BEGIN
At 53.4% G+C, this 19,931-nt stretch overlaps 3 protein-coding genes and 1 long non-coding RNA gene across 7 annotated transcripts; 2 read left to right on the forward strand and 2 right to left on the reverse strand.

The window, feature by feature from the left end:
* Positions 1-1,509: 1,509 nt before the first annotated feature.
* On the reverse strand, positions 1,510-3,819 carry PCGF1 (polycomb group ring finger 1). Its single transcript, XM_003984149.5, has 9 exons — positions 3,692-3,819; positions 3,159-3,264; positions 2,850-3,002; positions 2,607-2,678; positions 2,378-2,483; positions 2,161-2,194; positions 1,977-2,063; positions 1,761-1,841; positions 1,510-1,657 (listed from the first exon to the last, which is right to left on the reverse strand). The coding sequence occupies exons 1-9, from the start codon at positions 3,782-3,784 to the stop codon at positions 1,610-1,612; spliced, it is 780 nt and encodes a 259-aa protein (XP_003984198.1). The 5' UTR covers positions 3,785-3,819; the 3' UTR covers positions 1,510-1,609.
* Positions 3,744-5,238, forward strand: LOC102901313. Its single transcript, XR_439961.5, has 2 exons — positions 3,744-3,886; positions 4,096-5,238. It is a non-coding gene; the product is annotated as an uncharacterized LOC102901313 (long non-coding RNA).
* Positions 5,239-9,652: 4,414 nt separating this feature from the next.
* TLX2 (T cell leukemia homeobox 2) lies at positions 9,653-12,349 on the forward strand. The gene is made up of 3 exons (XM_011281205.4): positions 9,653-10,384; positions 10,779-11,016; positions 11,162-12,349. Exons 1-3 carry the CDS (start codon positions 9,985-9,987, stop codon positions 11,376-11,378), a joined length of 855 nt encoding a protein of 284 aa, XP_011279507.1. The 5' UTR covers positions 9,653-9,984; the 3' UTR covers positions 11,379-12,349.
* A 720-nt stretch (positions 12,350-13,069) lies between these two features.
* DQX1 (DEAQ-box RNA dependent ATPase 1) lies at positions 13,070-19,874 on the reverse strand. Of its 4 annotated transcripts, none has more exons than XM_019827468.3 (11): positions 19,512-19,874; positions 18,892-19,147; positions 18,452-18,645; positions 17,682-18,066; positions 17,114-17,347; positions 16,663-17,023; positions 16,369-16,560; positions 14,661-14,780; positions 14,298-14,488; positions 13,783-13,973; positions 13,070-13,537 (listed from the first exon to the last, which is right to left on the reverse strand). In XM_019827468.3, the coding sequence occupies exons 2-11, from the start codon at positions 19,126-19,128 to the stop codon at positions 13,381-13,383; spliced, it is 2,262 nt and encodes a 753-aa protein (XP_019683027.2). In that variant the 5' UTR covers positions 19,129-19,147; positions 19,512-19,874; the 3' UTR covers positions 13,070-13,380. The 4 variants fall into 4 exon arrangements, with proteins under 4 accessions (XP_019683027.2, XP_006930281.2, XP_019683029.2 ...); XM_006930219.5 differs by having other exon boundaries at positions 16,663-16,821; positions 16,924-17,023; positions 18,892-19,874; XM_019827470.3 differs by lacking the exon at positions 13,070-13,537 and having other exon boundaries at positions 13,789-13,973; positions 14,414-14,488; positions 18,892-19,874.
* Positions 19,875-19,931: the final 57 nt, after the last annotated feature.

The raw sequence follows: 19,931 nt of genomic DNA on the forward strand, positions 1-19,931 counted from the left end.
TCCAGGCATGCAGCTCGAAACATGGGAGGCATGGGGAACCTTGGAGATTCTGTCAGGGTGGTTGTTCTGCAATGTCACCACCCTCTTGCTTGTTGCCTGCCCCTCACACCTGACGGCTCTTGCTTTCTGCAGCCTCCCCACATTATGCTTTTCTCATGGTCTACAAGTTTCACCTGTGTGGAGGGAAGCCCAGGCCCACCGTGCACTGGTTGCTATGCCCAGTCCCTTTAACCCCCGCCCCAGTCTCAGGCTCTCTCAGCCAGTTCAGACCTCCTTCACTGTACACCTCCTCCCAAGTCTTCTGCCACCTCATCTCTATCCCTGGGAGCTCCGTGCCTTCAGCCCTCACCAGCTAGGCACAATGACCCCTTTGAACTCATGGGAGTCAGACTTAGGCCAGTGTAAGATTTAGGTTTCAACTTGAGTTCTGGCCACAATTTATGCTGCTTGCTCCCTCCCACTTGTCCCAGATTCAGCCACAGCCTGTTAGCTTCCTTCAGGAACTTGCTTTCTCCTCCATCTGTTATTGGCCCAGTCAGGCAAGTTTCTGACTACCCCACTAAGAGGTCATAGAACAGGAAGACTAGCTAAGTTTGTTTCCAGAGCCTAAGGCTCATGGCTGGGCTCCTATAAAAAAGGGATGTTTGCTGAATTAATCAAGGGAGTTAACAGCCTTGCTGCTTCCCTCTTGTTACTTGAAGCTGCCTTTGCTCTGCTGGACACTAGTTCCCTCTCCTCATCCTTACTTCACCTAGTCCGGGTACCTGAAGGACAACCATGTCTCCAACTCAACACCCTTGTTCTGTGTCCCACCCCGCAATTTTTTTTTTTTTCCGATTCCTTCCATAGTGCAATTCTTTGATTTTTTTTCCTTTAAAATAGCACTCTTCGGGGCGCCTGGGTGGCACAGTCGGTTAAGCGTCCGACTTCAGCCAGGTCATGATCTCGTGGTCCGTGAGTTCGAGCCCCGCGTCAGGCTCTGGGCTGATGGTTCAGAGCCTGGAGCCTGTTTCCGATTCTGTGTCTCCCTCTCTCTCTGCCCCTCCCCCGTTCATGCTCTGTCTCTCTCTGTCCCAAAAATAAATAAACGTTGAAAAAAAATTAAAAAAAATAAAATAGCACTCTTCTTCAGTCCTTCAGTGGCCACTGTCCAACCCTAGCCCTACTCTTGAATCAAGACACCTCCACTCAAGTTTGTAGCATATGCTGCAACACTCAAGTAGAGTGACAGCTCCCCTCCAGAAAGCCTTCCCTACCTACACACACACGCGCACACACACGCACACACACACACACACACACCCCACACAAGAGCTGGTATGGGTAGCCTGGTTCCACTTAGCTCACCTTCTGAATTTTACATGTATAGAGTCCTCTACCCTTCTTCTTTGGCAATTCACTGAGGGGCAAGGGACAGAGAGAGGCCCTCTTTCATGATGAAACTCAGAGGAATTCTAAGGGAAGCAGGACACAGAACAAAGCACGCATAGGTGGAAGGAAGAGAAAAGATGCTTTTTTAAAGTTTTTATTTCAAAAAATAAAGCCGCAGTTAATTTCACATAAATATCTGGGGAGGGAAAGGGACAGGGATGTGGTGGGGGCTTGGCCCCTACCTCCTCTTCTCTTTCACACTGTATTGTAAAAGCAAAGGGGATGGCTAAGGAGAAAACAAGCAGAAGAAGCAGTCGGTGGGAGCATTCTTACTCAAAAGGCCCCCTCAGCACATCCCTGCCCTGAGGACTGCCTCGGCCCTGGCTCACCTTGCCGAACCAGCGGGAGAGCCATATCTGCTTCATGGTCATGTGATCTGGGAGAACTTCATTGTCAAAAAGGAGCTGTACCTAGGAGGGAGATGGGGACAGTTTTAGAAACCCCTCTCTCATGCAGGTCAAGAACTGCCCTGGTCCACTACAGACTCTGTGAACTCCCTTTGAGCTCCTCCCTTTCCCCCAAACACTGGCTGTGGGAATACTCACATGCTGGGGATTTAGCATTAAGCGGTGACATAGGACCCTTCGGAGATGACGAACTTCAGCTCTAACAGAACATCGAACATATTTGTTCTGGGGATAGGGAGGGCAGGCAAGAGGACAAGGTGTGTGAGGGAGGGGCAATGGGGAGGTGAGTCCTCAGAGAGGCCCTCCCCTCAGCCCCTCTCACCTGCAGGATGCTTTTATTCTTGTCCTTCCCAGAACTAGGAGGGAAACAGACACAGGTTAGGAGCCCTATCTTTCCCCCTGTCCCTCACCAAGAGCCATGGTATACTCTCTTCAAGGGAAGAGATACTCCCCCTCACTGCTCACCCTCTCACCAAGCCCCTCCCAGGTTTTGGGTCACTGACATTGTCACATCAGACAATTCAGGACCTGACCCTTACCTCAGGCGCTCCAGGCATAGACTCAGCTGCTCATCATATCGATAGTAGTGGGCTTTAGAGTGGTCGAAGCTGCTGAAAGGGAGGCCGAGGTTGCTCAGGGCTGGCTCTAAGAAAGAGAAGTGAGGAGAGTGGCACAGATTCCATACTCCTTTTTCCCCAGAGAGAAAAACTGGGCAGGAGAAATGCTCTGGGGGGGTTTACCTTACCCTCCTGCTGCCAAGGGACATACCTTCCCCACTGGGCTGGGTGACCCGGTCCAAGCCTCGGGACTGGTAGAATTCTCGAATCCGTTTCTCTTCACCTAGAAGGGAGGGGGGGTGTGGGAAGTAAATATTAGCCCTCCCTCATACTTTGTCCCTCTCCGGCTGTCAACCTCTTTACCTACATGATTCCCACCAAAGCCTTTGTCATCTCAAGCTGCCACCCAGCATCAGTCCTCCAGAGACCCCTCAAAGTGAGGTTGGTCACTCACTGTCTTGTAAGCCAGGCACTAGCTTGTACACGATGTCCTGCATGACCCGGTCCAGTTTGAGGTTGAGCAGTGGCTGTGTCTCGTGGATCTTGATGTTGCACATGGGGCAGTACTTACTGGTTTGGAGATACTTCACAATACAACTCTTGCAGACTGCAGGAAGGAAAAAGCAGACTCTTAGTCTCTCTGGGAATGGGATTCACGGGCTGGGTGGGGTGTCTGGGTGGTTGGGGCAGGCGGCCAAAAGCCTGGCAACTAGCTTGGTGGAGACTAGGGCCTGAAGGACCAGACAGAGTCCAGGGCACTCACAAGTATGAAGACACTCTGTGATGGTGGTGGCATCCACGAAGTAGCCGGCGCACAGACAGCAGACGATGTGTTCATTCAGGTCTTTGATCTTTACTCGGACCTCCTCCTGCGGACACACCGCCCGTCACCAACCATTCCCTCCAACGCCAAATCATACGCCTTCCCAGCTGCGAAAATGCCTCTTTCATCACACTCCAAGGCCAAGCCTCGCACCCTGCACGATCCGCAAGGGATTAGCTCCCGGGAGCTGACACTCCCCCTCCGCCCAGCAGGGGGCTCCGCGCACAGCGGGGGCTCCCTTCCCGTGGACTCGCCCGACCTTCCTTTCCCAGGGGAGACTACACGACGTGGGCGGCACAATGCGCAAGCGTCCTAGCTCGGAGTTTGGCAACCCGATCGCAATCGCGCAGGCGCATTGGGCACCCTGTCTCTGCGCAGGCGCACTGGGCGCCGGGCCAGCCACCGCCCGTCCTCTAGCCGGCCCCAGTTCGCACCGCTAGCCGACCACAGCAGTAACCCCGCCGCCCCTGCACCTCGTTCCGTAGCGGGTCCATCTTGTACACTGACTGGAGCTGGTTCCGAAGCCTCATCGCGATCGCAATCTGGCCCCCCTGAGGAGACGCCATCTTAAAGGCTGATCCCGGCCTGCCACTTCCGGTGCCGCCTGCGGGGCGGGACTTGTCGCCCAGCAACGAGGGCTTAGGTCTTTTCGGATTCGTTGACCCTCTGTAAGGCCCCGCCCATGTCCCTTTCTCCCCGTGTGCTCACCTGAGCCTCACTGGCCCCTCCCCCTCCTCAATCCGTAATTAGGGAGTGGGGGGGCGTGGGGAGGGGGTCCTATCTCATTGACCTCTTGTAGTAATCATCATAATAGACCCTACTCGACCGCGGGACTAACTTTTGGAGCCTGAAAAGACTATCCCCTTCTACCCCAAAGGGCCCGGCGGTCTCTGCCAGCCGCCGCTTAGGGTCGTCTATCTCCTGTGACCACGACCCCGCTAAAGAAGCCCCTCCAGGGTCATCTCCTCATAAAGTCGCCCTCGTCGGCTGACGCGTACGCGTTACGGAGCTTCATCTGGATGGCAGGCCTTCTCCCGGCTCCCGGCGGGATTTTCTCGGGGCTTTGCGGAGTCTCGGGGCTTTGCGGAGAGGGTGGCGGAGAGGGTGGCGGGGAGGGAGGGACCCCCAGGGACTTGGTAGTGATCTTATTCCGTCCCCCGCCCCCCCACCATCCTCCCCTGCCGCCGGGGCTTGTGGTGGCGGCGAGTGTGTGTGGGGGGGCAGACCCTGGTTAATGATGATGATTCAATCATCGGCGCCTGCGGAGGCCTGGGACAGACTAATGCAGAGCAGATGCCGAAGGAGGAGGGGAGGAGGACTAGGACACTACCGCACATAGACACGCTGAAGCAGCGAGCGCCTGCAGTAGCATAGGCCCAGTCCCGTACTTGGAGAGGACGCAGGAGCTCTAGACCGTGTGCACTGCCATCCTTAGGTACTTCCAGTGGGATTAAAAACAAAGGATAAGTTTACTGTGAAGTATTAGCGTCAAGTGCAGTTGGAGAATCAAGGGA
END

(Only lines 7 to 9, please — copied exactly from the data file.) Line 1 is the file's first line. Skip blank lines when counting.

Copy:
* TLX2 (T cell leukemia homeobox 2) lies at positions 9,653-12,349 on the forward strand. The gene is made up of 3 exons (XM_011281205.4): positions 9,653-10,384; positions 10,779-11,016; positions 11,162-12,349. Exons 1-3 carry the CDS (start codon positions 9,985-9,987, stop codon positions 11,376-11,378), a joined length of 855 nt encoding a protein of 284 aa, XP_011279507.1. The 5' UTR covers positions 9,653-9,984; the 3' UTR covers positions 11,379-12,349.
* A 720-nt stretch (positions 12,350-13,069) lies between these two features.
* DQX1 (DEAQ-box RNA dependent ATPase 1) lies at positions 13,070-19,874 on the reverse strand. Of its 4 annotated transcripts, none has more exons than XM_019827468.3 (11): positions 19,512-19,874; positions 18,892-19,147; positions 18,452-18,645; positions 17,682-18,066; positions 17,114-17,347; positions 16,663-17,023; positions 16,369-16,560; positions 14,661-14,780; positions 14,298-14,488; positions 13,783-13,973; positions 13,070-13,537 (listed from the first exon to the last, which is right to left on the reverse strand). In XM_019827468.3, the coding sequence occupies exons 2-11, from the start codon at positions 19,126-19,128 to the stop codon at positions 13,381-13,383; spliced, it is 2,262 nt and encodes a 753-aa protein (XP_019683027.2). In that variant the 5' UTR covers positions 19,129-19,147; positions 19,512-19,874; the 3' UTR covers positions 13,070-13,380. The 4 variants fall into 4 exon arrangements, with proteins under 4 accessions (XP_019683027.2, XP_006930281.2, XP_019683029.2 ...); XM_006930219.5 differs by having other exon boundaries at positions 16,663-16,821; positions 16,924-17,023; positions 18,892-19,874; XM_019827470.3 differs by lacking the exon at positions 13,070-13,537 and having other exon boundaries at positions 13,789-13,973; positions 14,414-14,488; positions 18,892-19,874.